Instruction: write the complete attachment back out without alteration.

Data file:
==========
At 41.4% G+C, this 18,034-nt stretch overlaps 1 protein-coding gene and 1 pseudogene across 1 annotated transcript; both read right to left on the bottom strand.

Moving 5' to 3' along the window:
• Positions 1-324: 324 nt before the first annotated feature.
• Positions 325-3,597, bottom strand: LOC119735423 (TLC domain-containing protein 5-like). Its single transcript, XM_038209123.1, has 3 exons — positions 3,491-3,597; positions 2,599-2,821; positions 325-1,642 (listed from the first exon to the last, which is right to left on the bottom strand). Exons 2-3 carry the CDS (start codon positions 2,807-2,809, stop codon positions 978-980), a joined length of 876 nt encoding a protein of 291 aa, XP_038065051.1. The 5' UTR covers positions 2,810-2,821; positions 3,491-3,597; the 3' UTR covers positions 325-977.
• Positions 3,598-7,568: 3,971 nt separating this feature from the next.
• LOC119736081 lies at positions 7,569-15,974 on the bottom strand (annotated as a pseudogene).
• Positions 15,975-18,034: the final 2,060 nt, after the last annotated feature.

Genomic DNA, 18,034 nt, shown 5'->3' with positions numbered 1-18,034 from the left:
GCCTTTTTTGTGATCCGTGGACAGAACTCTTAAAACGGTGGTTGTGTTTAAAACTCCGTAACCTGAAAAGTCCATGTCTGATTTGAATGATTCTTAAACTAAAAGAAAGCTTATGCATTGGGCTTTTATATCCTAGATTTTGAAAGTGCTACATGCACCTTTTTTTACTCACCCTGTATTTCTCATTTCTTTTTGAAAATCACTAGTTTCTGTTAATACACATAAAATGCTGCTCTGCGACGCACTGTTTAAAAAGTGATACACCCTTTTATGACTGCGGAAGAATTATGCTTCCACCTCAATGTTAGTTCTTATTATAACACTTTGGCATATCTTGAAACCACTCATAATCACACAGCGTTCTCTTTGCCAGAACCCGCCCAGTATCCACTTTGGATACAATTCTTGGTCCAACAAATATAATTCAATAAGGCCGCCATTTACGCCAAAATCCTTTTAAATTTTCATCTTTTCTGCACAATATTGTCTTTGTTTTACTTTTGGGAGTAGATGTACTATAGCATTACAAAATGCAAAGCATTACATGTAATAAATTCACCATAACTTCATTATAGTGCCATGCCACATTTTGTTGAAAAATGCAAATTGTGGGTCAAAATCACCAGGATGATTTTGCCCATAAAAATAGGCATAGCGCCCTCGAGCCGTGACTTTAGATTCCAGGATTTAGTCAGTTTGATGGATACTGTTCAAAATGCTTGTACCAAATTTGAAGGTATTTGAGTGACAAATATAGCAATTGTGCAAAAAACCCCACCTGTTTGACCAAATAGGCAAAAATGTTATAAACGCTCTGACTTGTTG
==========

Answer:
At 41.4% G+C, this 18,034-nt stretch overlaps 1 protein-coding gene and 1 pseudogene across 1 annotated transcript; both read right to left on the bottom strand.

Moving 5' to 3' along the window:
• Positions 1-324: 324 nt before the first annotated feature.
• Positions 325-3,597, bottom strand: LOC119735423 (TLC domain-containing protein 5-like). Its single transcript, XM_038209123.1, has 3 exons — positions 3,491-3,597; positions 2,599-2,821; positions 325-1,642 (listed from the first exon to the last, which is right to left on the bottom strand). Exons 2-3 carry the CDS (start codon positions 2,807-2,809, stop codon positions 978-980), a joined length of 876 nt encoding a protein of 291 aa, XP_038065051.1. The 5' UTR covers positions 2,810-2,821; positions 3,491-3,597; the 3' UTR covers positions 325-977.
• Positions 3,598-7,568: 3,971 nt separating this feature from the next.
• LOC119736081 lies at positions 7,569-15,974 on the bottom strand (annotated as a pseudogene).
• Positions 15,975-18,034: the final 2,060 nt, after the last annotated feature.

Genomic DNA, 18,034 nt, shown 5'->3' with positions numbered 1-18,034 from the left:
GCCTTTTTTGTGATCCGTGGACAGAACTCTTAAAACGGTGGTTGTGTTTAAAACTCCGTAACCTGAAAAGTCCATGTCTGATTTGAATGATTCTTAAACTAAAAGAAAGCTTATGCATTGGGCTTTTATATCCTAGATTTTGAAAGTGCTACATGCACCTTTTTTTACTCACCCTGTATTTCTCATTTCTTTTTGAAAATCACTAGTTTCTGTTAATACACATAAAATGCTGCTCTGCGACGCACTGTTTAAAAAGTGATACACCCTTTTATGACTGCGGAAGAATTATGCTTCCACCTCAATGTTAGTTCTTATTATAACACTTTGGCATATCTTGAAACCACTCATAATCACACAGCGTTCTCTTTGCCAGAACCCGCCCAGTATCCACTTTGGATACAATTCTTGGTCCAACAAATATAATTCAATAAGGCCGCCATTTACGCCAAAATCCTTTTAAATTTTCATCTTTTCTGCACAATATTGTCTTTGTTTTACTTTTGGGAGTAGATGTACTATAGCATTACAAAATGCAAAGCATTACATGTAATAAATTCACCATAACTTCATTATAGTGCCATGCCACATTTTGTTGAAAAATGCAAATTGTGGGTCAAAATCACCAGGATGATTTTGCCCATAAAAATAGGCATAGCGCCCTCGAGCCGTGACTTTAGATTCCAGGATTTAGTCAGTTTGATGGATACTGTTCAAAATGCTTGTACCAAATTTGAAGGTATTTGAGTGACAAATATAGCAATTGTGCAAAAAACCCCACCTGTTTGACCAAATAGGCAAAAATGTTATAAACGCTCTGACTTGTTG